Yesterday it felt like summer when I woke up with the sun and opened the downstairs windows to let the cool morning air inside.

The next day, I wrote:

Today it felt like summer when, after my nap, I went out front wearing a short skirt and top, and flip-flops to talk to hubby who was watering our tomato plants.

In the following days, I wrote:

Today it felt like summer when we reserved our train tickets for our trip to visit Mom and Jim.

Today it felt like summer when I prepared travel activities for my grands who would soon depart on a California vacation.

Today it felt like summer when hubby and I walked in Waterfront Park after evening church.

Thus I discovered that I, too, am enjoying summer, only I had not been savoring it.

Your Turn

What about you? Are you struggling to get that “summer feeling” that we see in commercials, T.V. shows, and movies? Do everybody else’s summers seem more “summery” than yours? I challenge you to complete one sentence each day:

Today it felt like summer when…

I’ll do it, too. Here’s the one I wrote this morning:

Today it felt like summer when I finally painted my toenails a pretty shade of cotton candy pink.

Please share a sentence or two from your own summer “savorings” in the comment box below. Let’s encourage one another!

Map Journal: Travel Journal Fun

My husband and I have been dreaming of going on a road trip for a long time, and so, I’ve been eagerly pinning information about keeping travel journals on my “Journaling and More” board on Pinterest

Map Journal: Travel Journal Fun; https://literatelives.wordpress.com/One pin in particular, a map journal, looked like so much fun that I decided to make one for a trip taken a few years back just for the sheer pleasure of making something.

Why Keep a Travel Journal?

Keeping a travel journal is a great way to capture memories of your travel experience while they’re still fresh. It also provides a great means to look back and remember your journey.

For children, in addition to the reasons mentioned above, a travel journal provides a fun way to exercise literacy skills during the season of the infamous “summer slide.”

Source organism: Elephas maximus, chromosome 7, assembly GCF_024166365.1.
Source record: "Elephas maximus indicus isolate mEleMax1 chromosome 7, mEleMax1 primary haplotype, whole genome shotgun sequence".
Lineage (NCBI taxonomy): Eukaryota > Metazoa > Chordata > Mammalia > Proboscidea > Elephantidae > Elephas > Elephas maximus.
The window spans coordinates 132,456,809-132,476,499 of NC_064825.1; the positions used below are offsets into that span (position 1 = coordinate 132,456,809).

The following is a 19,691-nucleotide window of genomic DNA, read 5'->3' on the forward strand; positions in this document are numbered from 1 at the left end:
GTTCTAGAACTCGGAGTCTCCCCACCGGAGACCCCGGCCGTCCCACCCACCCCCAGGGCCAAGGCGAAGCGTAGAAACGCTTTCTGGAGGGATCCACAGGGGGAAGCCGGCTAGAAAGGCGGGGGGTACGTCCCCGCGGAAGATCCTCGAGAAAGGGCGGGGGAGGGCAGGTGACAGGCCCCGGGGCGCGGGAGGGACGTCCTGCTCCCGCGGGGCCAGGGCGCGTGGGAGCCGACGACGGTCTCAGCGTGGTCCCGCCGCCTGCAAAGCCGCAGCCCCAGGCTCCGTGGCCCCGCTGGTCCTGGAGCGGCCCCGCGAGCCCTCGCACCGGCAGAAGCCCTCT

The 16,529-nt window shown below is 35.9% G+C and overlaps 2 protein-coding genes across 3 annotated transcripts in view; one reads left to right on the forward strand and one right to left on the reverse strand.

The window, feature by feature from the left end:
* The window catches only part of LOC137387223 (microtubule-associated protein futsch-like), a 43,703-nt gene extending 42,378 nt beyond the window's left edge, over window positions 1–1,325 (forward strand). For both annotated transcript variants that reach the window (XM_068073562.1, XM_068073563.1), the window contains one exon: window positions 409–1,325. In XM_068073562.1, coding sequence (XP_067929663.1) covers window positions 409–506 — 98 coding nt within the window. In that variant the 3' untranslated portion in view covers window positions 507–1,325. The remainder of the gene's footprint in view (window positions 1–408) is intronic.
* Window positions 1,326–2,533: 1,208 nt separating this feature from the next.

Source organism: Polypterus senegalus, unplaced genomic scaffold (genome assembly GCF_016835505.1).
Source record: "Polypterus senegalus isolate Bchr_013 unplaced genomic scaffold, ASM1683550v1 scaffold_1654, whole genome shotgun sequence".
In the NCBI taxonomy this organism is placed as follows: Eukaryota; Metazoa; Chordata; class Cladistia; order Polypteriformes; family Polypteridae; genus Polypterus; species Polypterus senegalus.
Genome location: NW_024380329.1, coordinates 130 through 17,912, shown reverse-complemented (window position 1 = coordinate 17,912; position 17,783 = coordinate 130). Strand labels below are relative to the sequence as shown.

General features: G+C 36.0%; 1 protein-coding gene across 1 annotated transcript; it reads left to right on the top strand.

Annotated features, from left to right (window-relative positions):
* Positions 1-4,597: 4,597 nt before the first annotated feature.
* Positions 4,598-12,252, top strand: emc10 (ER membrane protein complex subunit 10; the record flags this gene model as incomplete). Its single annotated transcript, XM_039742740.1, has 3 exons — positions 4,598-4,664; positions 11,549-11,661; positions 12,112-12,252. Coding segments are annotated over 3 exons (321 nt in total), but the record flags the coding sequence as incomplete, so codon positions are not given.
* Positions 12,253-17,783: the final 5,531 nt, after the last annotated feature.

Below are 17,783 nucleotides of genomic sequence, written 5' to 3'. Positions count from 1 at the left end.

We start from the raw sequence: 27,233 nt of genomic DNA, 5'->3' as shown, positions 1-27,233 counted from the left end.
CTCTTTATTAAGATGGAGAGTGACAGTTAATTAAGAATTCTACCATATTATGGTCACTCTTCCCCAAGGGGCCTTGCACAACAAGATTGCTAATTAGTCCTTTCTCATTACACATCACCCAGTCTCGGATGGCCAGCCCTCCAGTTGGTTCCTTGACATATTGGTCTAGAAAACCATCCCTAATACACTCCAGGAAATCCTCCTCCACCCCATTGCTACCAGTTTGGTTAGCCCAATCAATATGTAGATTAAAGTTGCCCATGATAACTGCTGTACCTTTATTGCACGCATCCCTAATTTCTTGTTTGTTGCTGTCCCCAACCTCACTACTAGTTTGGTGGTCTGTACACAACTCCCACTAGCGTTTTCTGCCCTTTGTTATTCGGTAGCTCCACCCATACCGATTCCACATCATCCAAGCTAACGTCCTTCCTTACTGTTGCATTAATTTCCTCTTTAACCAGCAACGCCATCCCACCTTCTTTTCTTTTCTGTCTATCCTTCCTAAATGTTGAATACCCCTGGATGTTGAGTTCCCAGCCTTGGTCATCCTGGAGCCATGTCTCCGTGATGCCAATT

What Materials do You or Your Kids Need to Make a Map Journal?

  • a map–I downloaded mine on the computer, but if I were really on a trip, I know I’d want a big map that shows the complete trip from departure, to destination, to return home.
  • marking pens, a variety of colors
  • stickers
  • scissors–to cut pictures out of travel brochures for use on the map
  • glue stick, tape, paperclips, bradsm (whatever will make things stick)–to attach pictures to the map

Now What?

As you travel, after each stop along the way, take a few moments to record the experience on your map. What you note could be as pedestrian as gas prices and restaurant reviews, as lyrical as descriptions of what you experienced and saw, as imaginative as posing some “what-if” questions or dreaming of a return in the future.

My Map

My map is a memory of a trip, from the perspective of a child, that I took with my mom and her best friend to a beach town we had been visiting since me, my siblings, and her children were kids. We met up with family and friends there, then mom and I spent a few days at my aunt’s house in Carmel. The trip is a special memory because only a few years later we lost our beloved friend to cancer.

Map Journal: Travel Journal Fun: https://literatelives.wordpress.com/Your Turn: